Assuming that you are obligated to using the same CIS, then be sure to rinse out and dry the system carefully. In terms of the print head, we used the cleaning system purchased through Ink Republic. We carefully flushed the heads with approximately 0.5-1.0 cc of cleaner for each color with a paper towel underneath. Next, we primed the CIS and let it sit overnight before running a cleaning cycle and nozzle check. We did this several times during the tests with the Gen1, Gen2, and IJF inks with the variety of pK’s. Fortunately, we never encountered a clog with this method.

There are some who do not advocate flushing the print head, claiming that doing so subjects the head to damage. We can neither support nor refute this claim. Instead, they suggest that one park the print head over a windex soaked piece of paper towel and leave it overnight.

Since, we do not know whether any ink compatability issues exist we think that it is wise that the head be flushed to obviate any potential mixing and resultant clogs.

10 10 2009
Adam

Did anyone test OCZ inks made in Germany from rjettek.com? I wonder how they compare with other inks reviewed here.
Thank you!

16 10 2009
shafri

hi. i can only see comparison between IJF, IR and OEM. what about the other non-OEM brand? EffilInk, some other lower quality (alot cheaper) non branded ink? i believe there are lots more brand out there.

17 10 2009
inkquisitor

That would be great. Please go ahead and review those inks. We would be happy to host your findings. Unfrotunately, the test R1800 developed a fatal head failure and it was retired.

28 05 2010
inkquisitor

Friends,

Recently, a reader under the screen name of “Pben” posted rather serious and disparaging comments towards one of the ink companies reviewed on this site. We attempted to contact the author at the email address associated with this comment and found that the address was non-existent. Further, a trace of the originating comment was located to a region outside of Philadelphia, PA. The host company has been contacted and an investigation is ensuing.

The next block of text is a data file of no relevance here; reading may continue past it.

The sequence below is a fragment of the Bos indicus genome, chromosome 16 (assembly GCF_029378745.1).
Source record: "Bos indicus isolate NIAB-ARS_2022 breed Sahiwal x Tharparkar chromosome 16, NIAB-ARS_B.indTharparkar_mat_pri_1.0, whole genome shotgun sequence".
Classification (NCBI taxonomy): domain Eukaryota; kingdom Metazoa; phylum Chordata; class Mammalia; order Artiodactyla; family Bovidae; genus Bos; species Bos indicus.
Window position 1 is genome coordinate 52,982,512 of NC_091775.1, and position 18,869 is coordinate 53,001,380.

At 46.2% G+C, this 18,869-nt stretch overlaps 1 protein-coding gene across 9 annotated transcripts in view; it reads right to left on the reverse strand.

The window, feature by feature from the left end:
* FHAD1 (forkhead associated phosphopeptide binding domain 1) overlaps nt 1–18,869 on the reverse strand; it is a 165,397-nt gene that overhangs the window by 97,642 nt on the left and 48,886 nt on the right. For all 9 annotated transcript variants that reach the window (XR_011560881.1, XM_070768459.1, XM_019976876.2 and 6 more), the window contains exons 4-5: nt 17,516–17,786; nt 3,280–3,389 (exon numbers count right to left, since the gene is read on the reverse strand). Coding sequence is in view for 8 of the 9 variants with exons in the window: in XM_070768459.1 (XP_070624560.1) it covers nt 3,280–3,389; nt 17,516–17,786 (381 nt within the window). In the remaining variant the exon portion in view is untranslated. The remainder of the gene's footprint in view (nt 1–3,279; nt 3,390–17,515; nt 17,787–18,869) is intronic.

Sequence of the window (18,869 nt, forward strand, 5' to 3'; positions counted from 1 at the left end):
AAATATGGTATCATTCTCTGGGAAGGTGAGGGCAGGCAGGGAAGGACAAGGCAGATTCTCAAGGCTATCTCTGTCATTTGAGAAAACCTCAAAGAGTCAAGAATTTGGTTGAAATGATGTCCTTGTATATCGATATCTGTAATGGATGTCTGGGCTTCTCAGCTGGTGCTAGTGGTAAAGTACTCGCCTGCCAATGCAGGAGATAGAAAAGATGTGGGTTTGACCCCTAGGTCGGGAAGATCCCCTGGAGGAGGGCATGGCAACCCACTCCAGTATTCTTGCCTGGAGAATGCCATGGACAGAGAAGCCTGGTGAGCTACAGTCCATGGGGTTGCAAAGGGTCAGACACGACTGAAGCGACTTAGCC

While, the ink company posted a refutation of the reader’s comments, we felt given the unsubstantiated nature of the original allegations, that it was in the best interests to remove the offending comments and subsequent refutation.

We at Inkquisitor, give serious consideration to accuracy, honesty, and integrity. As such, unsubstantiated and disparaging comments will be investigated and removed. Thank you for your continued interest.

30 05 2010
Leo Chang

Thank you for removing the unsubstantiated and disparaging comment. We really hope our competitors can spend more time on improving their own products rather than doing such things.

Sincerely,

Leo
inkjetfly.com

Leave a Reply

Fill in your details below or click an icon to log in:

WordPress.com Logo

You are commenting using your WordPress.com account. Log Out / Change )

Twitter picture

You are commenting using your Twitter account. Log Out / Change )

Facebook photo

You are commenting using your Facebook account. Log Out / Change )

Google+ photo

You are commenting using your Google+ account. Log Out / Change )

Connecting to %s




%d bloggers like this: